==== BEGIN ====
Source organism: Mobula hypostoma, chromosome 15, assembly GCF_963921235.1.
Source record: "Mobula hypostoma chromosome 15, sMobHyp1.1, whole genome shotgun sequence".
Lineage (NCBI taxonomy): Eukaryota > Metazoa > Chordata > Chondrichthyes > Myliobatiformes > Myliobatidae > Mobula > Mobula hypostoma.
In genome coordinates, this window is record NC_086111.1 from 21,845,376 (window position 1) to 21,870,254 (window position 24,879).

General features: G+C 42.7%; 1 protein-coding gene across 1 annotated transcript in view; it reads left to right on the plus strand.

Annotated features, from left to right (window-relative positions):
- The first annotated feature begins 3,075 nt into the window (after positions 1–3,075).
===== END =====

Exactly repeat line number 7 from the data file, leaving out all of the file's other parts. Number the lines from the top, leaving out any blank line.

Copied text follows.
- The first annotated feature begins 3,075 nt into the window (after positions 1–3,075).